Citigroup Will Soon Be Haunted by $19 Billion

Just in case you thought the financial crisis was over, Citigroup recently disclosed that could soon begin suffering losses on $19 billion in home equity loans dating back to the financial crisis.

Apr 2, 2014 at 10:11AM


Just when you thought the financial crisis was in the rearview mirror, a final aftershock is about to hit the nation's third largest bank by assets. According to Citigroup's (NYSE:C) recent annual filing, nearly $19 billion of potentionally toxic home equity lines of credit, or HELOCs, dating back to the housing bubble will soon begin coming due.

The lurking threat stems from the way HELOCs operate. In the lead-up to the financial crisis, banks like Citigroup extended lines of credit to homeowners that allowed for amounts to be drawn for a period of time during which only interest was due. At the end of the draw period, the outstanding amount converted to an amortizing loan and principal started to come due as well.

This is where Citigroup finds itself today. Prior to June 2010, its HELOCs typically had a 10-year draw period. Do the math and it's obvious that the most toxic of these from 2005 to 2007 are about to begin amortizing. As of the end of last year, only 6% of Citigroup's revolving HELOCs had commenced amortization versus 72% which will reset between now and 2017.


Now, to be clear, Citigroup isn't going to lose all of this money. The largest chunk of these relates to borrowers with above average credit scores and considerable equity in their homes. These people will presumably be less inclined to default on their obligations and, in the event they do, Citigroup's losses will be at least partially cured by selling the collateral.

But beyond this group there's little question that many borrowers will find the added burden unmanageable. According to Citigroup's own estimates, the monthly loan payment for revolving HELOCs that reset between 2015 and 2017 could increase by an average of $360, or 170%. Additionally, as the bank warns, "increases in interest rates could further increase these payments given the variable nature of the interest rates on these loans post-reset."

This wouldn't be a problem if the economy had fully recovered. But as we know too well, it still has a long way to go. As Federal Reserve Chairwoman Janet Yellen pointed out earlier this week, in addition to a still-elevated unemployment rate, an estimated 7 million people are working part time but would like a full-time job, and an "extraordinarily large share" of the unemployed population has been out of work for six months or more.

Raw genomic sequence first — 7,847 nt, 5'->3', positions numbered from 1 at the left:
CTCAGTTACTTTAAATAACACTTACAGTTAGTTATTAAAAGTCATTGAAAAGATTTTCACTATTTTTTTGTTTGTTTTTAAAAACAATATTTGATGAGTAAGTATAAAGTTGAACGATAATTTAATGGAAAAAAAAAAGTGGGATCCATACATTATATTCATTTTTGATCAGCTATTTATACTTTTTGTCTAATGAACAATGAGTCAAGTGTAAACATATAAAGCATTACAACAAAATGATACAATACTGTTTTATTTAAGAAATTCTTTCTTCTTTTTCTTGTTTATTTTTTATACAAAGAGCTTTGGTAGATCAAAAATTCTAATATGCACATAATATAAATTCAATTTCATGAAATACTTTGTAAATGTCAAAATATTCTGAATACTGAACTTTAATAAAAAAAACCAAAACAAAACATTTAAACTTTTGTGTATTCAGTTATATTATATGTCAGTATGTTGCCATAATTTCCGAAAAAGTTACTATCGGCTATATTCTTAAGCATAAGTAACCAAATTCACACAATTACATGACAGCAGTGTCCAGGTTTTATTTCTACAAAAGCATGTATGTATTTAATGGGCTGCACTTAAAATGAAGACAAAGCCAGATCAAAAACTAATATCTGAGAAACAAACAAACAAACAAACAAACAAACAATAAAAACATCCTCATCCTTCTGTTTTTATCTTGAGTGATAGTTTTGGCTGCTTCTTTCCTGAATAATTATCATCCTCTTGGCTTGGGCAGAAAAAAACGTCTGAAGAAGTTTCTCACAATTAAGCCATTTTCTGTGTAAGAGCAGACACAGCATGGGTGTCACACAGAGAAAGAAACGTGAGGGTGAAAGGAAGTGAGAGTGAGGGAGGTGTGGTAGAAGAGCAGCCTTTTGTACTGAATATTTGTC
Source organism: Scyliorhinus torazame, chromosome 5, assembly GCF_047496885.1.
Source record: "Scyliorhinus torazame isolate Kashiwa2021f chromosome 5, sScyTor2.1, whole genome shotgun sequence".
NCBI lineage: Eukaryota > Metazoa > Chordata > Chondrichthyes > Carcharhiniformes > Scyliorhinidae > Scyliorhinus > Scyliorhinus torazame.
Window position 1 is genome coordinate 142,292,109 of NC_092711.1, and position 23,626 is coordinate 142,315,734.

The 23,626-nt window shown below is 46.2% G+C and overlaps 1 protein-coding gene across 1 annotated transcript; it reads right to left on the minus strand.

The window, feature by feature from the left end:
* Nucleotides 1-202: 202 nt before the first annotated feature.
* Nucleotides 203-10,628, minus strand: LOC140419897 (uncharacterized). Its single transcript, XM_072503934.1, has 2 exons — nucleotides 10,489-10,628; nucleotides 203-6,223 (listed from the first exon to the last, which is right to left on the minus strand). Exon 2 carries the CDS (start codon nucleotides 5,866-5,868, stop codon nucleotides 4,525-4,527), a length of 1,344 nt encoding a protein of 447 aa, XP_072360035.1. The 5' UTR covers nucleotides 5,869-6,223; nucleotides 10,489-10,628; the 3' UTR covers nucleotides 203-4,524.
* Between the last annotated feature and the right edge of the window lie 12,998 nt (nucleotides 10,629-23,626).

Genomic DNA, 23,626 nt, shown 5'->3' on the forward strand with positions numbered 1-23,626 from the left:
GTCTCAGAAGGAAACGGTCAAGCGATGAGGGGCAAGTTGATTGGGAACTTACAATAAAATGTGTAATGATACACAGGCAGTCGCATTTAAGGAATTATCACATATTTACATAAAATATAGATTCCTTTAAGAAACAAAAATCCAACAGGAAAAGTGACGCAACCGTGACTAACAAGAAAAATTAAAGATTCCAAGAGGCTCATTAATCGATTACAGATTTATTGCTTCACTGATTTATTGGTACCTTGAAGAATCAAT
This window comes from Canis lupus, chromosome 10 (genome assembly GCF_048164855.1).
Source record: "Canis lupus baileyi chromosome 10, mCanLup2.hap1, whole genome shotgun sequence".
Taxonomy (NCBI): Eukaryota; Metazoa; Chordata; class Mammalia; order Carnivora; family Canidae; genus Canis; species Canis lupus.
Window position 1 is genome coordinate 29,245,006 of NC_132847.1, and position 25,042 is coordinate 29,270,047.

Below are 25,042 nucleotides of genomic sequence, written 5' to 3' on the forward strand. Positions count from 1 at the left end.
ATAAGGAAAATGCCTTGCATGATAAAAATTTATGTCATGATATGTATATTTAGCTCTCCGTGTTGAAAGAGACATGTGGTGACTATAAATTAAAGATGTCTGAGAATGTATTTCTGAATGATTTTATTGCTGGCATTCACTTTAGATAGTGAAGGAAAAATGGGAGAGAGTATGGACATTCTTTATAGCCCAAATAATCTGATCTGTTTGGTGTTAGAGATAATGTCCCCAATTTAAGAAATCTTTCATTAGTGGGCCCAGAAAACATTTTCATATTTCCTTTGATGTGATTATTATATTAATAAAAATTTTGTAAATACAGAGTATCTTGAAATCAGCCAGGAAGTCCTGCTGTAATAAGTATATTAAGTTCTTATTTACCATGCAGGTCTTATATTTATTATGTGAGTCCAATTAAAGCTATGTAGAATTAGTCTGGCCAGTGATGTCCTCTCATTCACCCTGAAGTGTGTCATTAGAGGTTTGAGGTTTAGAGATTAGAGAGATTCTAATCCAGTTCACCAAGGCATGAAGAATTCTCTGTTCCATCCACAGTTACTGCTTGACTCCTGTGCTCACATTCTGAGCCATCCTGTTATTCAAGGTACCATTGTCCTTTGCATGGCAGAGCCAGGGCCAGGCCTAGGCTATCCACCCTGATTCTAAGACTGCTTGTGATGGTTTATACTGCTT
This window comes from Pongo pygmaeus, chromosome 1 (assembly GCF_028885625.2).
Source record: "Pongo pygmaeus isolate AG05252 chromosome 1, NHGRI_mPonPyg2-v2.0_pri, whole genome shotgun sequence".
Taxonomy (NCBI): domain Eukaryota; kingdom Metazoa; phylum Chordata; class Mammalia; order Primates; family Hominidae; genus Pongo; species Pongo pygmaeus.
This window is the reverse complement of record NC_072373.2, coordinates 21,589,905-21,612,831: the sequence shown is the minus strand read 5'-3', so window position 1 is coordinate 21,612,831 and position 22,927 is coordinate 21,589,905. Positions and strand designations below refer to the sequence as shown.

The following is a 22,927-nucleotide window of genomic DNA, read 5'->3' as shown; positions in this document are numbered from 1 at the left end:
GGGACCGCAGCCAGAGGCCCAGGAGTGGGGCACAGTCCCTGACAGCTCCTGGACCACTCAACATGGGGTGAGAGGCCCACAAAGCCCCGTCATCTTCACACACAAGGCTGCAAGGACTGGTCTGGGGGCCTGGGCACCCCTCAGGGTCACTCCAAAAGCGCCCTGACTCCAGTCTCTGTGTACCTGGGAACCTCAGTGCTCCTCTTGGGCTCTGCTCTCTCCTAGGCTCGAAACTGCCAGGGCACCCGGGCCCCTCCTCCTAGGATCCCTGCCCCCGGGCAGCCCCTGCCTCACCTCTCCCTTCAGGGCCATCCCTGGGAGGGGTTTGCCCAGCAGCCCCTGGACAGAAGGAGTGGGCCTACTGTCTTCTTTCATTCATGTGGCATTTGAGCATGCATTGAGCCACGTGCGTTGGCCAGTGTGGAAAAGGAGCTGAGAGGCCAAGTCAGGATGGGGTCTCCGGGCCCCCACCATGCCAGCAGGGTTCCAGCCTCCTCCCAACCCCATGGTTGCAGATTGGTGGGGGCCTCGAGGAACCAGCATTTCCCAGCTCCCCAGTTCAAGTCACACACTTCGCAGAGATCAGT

Taking all of this into consideration, as well as Citigroup's considerable progress in other areas of its operations over the last few years, the takeaway for investors isn't black and white. Namely, while there's every reason to believe that Citigroup will continue heading in the right direction, the speed at which it does so will be throttled over the next few years as the bank works through elevated loan losses from its HELOC portfolio.

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A Financial Plan on an Index Card

Keeping it simple.

Aug 7, 2015 at 11:26AM

Two years ago, University of Chicago professor Harold Pollack wrote his entire financial plan on an index card.

It blew up. People loved the idea. Financial advice is often intentionally complicated. Obscurity lets advisors charge higher fees. But the most important parts are painfully simple. Here's how Pollack put it:

The card came out of chat I had regarding what I view as the financial industry's basic dilemma: The best investment advice fits on an index card. A commenter asked for the actual index card. Although I was originally speaking in metaphor, I grabbed a pen and one of my daughter's note cards, scribbled this out in maybe three minutes, snapped a picture with my iPhone, and the rest was history.

More advisors and investors caught onto the idea and started writing their own financial plans on a single index card.

I love the exercise, because it makes you think about what's important and forces you to be succinct.

So, here's my index-card financial plan:


Everything else is details. 

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